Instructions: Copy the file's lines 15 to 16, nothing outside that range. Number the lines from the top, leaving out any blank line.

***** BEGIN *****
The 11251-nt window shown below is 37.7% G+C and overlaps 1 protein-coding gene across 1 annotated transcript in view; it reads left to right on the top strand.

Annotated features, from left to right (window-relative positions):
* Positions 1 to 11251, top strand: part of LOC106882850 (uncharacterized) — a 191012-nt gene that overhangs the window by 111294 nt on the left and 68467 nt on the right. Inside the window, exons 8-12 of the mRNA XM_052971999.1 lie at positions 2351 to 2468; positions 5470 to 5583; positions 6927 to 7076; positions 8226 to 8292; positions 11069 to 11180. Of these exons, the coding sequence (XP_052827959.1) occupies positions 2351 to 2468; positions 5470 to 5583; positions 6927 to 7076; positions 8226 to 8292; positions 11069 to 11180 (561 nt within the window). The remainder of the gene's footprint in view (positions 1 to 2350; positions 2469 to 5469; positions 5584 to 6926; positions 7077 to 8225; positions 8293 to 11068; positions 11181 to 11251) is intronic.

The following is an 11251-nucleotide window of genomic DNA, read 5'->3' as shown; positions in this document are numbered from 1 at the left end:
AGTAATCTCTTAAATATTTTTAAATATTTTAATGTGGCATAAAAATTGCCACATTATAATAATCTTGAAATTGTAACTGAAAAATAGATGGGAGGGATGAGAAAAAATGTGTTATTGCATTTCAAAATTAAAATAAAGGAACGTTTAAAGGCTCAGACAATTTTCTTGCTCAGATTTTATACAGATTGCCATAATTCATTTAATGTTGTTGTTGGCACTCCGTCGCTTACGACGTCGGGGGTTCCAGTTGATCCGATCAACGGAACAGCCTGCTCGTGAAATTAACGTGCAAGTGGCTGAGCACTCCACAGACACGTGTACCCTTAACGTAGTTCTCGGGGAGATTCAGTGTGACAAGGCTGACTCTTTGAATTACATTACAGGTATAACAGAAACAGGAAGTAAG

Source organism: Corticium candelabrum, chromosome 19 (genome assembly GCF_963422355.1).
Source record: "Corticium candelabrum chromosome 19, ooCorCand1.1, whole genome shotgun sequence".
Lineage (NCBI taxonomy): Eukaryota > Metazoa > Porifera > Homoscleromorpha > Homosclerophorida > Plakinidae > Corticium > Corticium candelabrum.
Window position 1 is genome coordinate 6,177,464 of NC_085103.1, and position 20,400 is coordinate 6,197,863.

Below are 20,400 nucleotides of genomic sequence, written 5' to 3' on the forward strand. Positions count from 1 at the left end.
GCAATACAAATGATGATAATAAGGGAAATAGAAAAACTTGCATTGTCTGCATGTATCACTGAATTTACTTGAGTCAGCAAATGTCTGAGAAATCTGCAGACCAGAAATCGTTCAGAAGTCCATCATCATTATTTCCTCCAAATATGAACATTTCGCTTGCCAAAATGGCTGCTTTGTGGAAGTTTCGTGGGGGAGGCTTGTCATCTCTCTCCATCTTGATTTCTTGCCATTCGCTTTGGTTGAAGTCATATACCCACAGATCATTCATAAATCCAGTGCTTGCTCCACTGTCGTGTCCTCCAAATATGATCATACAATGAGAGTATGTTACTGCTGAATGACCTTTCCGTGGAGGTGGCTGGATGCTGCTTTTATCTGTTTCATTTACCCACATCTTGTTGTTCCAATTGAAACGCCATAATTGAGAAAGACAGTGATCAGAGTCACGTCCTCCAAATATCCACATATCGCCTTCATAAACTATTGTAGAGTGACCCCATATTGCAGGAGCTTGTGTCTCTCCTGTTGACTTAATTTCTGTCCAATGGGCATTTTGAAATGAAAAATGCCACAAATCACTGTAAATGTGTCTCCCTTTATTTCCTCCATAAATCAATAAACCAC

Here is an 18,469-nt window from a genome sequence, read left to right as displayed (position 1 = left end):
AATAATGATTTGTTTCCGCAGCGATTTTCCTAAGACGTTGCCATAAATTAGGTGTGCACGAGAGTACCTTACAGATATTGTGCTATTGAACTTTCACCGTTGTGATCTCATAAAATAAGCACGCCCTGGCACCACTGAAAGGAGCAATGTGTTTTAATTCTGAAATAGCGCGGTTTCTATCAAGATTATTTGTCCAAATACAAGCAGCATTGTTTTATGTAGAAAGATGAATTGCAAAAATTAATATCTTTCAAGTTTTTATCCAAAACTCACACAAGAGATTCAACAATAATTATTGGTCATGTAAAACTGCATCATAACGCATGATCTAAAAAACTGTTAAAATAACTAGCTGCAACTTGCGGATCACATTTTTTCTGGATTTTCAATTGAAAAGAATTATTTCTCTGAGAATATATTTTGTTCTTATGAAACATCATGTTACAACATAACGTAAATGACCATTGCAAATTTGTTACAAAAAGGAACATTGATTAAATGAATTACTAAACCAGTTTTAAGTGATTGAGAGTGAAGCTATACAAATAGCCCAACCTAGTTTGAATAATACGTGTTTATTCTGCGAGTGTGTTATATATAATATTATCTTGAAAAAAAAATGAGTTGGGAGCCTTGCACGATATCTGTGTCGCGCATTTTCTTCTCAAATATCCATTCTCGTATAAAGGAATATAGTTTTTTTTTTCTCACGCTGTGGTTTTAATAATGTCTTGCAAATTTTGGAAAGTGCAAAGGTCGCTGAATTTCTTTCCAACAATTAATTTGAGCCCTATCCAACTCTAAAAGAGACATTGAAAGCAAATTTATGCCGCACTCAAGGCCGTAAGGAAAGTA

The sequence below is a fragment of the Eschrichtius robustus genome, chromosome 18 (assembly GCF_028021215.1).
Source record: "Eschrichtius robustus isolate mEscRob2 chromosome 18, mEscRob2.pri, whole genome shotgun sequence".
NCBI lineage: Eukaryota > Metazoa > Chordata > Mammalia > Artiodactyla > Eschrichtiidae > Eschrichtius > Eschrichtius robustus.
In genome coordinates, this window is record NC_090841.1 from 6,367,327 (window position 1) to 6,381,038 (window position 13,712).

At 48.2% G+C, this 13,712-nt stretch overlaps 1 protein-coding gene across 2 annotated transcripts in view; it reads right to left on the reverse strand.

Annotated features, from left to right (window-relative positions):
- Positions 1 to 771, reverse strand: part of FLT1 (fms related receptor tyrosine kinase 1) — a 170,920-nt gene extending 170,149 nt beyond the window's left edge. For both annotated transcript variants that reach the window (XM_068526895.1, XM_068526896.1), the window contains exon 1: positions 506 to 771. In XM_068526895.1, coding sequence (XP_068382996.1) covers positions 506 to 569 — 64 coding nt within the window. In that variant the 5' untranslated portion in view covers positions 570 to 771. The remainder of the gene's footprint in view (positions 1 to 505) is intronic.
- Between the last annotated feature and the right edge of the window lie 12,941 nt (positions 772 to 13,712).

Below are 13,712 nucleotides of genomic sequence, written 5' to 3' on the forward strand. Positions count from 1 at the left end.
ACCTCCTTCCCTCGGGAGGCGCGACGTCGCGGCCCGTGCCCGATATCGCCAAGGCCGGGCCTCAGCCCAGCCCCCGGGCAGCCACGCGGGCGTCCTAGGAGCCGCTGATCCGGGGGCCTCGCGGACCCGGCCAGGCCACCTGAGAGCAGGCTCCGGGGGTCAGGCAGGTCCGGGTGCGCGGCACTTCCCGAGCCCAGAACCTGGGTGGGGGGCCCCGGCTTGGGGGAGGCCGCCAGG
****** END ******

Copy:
Source record: "Eschrichtius robustus isolate mEscRob2 chromosome 18, mEscRob2.pri, whole genome shotgun sequence".
NCBI lineage: Eukaryota > Metazoa > Chordata > Mammalia > Artiodactyla > Eschrichtiidae > Eschrichtius > Eschrichtius robustus.